"Let's pretend there are certain things everyone must know" and "let's pretend your intellectual competence can be judged by how well you can play the game of 'Let's Pretend'."  I am not persuaded that there is anything everyone must know.  As to how well one's intellectual competence can be judged by standardized assessments?  In New York State students take two years of global history and geography in 9th and 10th grades, then sit for the global Regents exam in June of their 10th grade year.  As I am teaching 10th grade this year for the first time in several years, I looked at the last three Regents' exams to see what parts of the modern world history curriculum (1500 to the present) have been tested recently.
    The August 2005 exam was particularly telling.  Students had to be able to field questions on the geography of world oil reserves, ethnic diversity in India, the changing role of students in Chinese history, and the Armenian massacre.  However there were no questions on colonialism or imperialism, the industrial revolution, World War I, fascism, the Holocaust, or Vietnam.  Their knowledge of the cold war was "assessed," if you can call it that, by their ability to recognize the Soviet bloc on a map.  The French revolution made an appearance in one question in which students had to correctly identify social class as the basis for the estates.  The test is a graduation requirement and therefore, arguably, a measure of intellectual competence.  However, when parents ask me if I "teach to the test," I tell them that if I were to do so, I would be done with the curriculum in November.
    I propose that we abolish the game of "Let's pretend" and the textbooks upon which the game is based.  Don't get me wrong.  I am not advocating that we abandon either history or the social studies.  Without history, humans would not be able to make sense of the present or plan for the future.  We would be indistinguishable from other animal species.  Additionally, the social studies (in the broadest sense) enable students to develop skills critically important for successful participation in the work force and in local, national, and international communities. 10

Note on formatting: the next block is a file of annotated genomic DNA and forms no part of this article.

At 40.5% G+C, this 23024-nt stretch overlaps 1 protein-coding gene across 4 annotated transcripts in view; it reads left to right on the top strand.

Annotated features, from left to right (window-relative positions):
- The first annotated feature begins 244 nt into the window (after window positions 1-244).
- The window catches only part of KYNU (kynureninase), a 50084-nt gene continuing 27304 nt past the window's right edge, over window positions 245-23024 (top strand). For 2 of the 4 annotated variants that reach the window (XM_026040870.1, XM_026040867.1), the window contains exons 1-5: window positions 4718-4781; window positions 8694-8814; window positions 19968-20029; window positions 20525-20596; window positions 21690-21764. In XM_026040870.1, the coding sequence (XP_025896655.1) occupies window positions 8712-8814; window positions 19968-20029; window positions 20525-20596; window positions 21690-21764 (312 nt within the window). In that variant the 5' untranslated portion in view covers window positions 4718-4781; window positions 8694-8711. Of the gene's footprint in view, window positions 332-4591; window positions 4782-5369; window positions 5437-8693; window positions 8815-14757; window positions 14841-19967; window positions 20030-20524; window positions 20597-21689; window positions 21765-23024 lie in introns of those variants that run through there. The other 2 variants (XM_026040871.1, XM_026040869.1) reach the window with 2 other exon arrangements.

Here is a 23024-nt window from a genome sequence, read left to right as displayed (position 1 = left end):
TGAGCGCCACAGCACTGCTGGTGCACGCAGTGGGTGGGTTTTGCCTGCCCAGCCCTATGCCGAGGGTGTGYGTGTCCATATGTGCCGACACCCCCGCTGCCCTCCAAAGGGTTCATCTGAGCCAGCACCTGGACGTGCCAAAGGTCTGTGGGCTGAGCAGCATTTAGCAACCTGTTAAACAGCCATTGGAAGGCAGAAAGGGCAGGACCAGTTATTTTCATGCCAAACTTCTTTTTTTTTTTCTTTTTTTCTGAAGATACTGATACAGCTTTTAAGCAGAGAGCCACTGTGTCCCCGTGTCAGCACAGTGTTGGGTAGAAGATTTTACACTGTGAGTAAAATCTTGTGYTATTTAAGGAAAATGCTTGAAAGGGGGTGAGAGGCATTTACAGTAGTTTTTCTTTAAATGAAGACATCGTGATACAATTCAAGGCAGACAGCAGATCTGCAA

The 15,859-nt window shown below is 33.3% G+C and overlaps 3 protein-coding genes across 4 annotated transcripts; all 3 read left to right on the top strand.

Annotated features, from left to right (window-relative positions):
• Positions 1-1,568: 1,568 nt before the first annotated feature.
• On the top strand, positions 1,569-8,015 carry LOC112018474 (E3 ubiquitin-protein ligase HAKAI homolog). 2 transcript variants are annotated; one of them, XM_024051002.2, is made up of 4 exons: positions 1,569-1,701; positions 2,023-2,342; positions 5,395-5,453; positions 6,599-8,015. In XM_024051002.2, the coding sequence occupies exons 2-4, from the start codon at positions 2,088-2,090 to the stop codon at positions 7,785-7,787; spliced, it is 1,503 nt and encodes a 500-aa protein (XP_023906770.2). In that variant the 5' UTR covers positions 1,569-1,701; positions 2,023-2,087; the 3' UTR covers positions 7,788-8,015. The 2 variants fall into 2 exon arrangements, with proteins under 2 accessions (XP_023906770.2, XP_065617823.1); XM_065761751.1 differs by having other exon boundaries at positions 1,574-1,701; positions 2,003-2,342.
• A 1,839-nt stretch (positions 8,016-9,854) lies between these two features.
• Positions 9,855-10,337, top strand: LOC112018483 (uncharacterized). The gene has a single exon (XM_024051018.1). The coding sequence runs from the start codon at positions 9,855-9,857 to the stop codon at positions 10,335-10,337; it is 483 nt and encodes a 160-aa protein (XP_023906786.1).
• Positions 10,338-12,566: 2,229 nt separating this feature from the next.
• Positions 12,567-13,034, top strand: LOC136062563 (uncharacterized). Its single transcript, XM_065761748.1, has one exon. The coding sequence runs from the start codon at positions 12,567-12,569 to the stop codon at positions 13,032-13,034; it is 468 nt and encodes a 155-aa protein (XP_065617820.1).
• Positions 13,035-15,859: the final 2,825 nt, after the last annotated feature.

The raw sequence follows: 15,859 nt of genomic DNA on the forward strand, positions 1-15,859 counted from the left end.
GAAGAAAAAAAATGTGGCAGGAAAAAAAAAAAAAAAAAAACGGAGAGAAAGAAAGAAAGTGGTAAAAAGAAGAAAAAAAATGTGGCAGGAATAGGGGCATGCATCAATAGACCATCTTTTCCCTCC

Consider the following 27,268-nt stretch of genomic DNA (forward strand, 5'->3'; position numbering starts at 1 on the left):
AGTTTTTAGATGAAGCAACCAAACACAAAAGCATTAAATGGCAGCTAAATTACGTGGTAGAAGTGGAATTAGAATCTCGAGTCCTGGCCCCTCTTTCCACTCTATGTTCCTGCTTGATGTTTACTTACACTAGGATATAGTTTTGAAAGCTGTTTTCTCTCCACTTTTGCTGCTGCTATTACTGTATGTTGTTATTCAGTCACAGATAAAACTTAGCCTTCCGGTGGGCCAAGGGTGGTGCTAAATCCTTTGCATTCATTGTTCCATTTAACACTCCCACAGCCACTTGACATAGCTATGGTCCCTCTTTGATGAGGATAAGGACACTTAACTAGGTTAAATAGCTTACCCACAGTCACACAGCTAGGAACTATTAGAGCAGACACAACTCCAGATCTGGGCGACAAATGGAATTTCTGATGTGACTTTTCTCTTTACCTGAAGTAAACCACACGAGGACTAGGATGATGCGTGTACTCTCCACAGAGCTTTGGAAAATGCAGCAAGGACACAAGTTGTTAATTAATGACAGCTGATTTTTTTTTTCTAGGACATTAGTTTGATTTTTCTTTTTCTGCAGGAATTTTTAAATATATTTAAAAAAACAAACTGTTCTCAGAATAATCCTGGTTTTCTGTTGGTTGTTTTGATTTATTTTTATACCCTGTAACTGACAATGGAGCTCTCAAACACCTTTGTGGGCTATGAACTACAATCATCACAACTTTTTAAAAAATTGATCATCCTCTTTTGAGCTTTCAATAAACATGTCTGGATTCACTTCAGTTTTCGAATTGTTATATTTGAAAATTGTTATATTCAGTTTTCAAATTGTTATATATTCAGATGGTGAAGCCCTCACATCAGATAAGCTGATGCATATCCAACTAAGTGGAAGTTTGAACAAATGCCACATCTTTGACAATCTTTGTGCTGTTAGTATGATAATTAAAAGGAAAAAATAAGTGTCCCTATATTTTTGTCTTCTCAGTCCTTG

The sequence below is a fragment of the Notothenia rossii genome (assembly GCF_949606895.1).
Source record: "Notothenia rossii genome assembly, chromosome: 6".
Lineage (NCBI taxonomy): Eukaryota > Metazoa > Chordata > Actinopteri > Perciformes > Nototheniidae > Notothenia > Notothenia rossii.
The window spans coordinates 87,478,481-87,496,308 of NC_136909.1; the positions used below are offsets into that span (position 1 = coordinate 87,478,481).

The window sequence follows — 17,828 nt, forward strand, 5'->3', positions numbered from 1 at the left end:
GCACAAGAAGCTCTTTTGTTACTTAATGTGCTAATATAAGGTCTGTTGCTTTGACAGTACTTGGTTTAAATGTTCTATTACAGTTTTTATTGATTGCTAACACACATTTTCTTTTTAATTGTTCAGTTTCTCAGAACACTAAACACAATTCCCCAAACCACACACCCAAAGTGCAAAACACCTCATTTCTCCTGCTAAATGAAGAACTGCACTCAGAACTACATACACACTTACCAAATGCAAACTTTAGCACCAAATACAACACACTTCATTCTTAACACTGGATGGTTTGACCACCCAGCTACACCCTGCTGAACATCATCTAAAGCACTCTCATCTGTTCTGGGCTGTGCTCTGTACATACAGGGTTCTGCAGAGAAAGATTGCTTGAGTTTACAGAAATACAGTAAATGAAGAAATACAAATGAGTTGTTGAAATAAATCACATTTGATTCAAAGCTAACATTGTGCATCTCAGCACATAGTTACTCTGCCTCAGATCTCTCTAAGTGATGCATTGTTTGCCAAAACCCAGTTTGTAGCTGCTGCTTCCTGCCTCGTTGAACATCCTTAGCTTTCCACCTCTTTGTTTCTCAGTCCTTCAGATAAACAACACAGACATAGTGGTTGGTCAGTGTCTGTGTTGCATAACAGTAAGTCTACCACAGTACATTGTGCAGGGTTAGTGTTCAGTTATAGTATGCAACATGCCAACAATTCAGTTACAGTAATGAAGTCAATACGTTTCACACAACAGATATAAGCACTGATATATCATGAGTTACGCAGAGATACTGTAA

However, humanity and the capacity for civic participation can be fostered by teachers in ways that are far more engaging and meaningful to students than text-based lessons.  While teachers should work from a high quality curriculum and structure learning experiences for their students, students should also have the opportunity to exercise control over their own learning.  They should engage with a variety of primary sources, developing both traditional and non-traditional (visual) forms of literacy.  They should practice critically interrogating sources in order to check their reliability.  Young people should engage in learning experiences that foster the development of mutual cooperation and respect.  Students should have the opportunity to solve problems, develop their personal leadership potential, and exercise historical and social imaginations.  Finally all high school students, especially those who sit in my social studies classes only because they must, need help developing an appreciation for the lasting relevance of history. 11
    The New York State Global History and Geography curriculum contains a thorough introduction to world history topics and themes.5  However, rather than working systematically through each line of this vast, 32 page document, I approach it selectively, drawing on my professional experience and training in the social sciences to select core areas for study, then presenting my students with opportunities to determine their own areas of interest.  A simple "KWL" activity (what do students Know, what do they Want to know and, after study, what have they Learned) can be used to ascertain student focus and shape unit planning.  I recently conducted this activity with my 9th graders prior to starting a unit on ancient civilizations.  Much to my surprise, I learned that a majority of my students were sick to death of studying the pyramids but they were very interested in all aspects of ancient Chinese civilization. 12